What does the promise of the ERA hold in the continued battle for equality and freedom? What roles have women of color played to secure the ERA? In the wake of Justice Ruth Bader Ginsburg’s death, what is the modern platform for women’s equality?
President Trump has appointed and confirmed a near record number of judges to the federal bench in four years. In fact, nearly one-third of all active federal judges on the U.S. appeals courts have been appointed by Trump. On the federal courts of appeal, the president has not appointed one African American and only one Latino judge.
These issues are magnified by Trump’s recent nomination of Judge Amy Coney Barrett to fill the vacancy on the Supreme Court left by the passing of Justice Ruth Bader Ginsburg—a nomination made 38 days before the Election Day, during a time in which some voters across the country are already in the process of voting. The passing of Justice Ginsburg and the promise of confirmation hearing, even during COVID and while the president is under medical surveillance, has now caused an uproar.
On today’s show, we focus on the question: Can the president suspend the elections? The short answer: No. But while the law is clear, President Trump’s efforts to delay the elections, sow distrust in our democratic processes, and wreak havoc on the U.S. electoral process are already well underway.
On July 30, President Trump tweeted mail-in voting will make this year’s elections “the most inaccurate and fraudulent election in history.” (In reality, mail-in voter fraud averages 0.0025 percent.) This, just months after he and others dismissed as ridiculous Democratic presidential nominee Joseph Biden’s warnings in April that Trump might “try to kick back the election somehow” or “come up with some rationale why it can’t be held.”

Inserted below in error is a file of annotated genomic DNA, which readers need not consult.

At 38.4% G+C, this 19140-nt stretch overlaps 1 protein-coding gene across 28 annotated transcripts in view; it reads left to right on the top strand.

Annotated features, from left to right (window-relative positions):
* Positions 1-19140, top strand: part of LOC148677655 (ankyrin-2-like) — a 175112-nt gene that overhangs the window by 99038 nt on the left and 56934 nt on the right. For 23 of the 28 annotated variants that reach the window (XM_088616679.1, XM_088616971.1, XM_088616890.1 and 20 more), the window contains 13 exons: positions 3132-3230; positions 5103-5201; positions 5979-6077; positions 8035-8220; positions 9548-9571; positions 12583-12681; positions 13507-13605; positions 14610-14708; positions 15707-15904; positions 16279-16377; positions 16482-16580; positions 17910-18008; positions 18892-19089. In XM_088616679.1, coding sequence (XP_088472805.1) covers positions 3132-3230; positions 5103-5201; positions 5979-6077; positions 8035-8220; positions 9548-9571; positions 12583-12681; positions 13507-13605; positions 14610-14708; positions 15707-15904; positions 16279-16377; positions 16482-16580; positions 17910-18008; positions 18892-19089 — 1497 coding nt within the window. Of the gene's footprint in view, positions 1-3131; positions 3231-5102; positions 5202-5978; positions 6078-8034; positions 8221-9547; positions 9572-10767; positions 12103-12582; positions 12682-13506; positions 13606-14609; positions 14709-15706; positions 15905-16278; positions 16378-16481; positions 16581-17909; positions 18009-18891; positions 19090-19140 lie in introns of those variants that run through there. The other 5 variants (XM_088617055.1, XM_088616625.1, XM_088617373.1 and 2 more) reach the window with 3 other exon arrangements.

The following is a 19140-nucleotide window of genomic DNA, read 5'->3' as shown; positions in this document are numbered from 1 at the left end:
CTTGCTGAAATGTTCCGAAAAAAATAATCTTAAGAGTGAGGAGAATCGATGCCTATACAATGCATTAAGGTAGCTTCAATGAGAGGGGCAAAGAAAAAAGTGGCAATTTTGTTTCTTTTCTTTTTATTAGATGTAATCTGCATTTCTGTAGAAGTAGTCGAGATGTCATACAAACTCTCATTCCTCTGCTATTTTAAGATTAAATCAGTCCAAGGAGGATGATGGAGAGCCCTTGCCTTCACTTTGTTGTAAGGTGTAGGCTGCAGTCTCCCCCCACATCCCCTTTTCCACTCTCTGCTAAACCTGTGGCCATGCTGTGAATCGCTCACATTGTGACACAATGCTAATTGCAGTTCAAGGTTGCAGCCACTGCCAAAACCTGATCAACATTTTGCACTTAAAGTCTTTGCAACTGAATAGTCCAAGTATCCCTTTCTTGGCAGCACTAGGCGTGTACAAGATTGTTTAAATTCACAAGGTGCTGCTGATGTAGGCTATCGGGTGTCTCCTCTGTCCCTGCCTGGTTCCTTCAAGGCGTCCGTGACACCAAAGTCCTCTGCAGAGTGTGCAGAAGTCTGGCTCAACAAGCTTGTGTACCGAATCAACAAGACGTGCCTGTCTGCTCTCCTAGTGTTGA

The president’s tweets and public comments raise serious questions about the integrity of the upcoming elections. For example, what are the ramifications of Trump suggestions that we suspend the election? Will access to mail-in ballots (or lack thereof) impact voter turnout? Can Trump invoke martial law if he loses the election? What are the possible threats to our democracy come November?
From a frozen asylum system, huge camps on the Mexico border and family separation policies, to the worsening lack of healthcare and the aftereffects of COVID-19, Latinx communities are at a disadvantage both inside and outside U.S. borders. In this episode, we focus on events over the last few years greatly impacting Latinx communities: socially, economically and politically—as Trump administration immigration policies have resulted in child separation,huge camps on the Southern border, stalled immigration, and much more.
Meanwhile, those held in detention centers face an added layer of challenges—ranging from lost children, to an increased risk of COVID infections. Are detainees seeking self-deportation to avoid contracting COVID?
In this episode, in the midst of the centennial anniversary of women’s securing the right to vote, we focus on the 19th Amendment. The perpetual struggle for U.S. voting rights has been fraught with conflict, and the fight for women’s suffrage was no exception. Even after the 19th Amendment was passed, women of color were denied the opportunity to vote: Black women were kept from voting through insidious practices like poll taxes and long wait times (some which still exist today); Indigenous women, many of whom inspired the initial Euro-American push for women’s rights and suffrage, were not considered citizens; and Asian women could not naturalize for citizenship. In fact, until the mid-1950s, laws enacted by Congress—including the Page Act—made it very difficult for Asian women who immigrated to the U.S. to become citizens.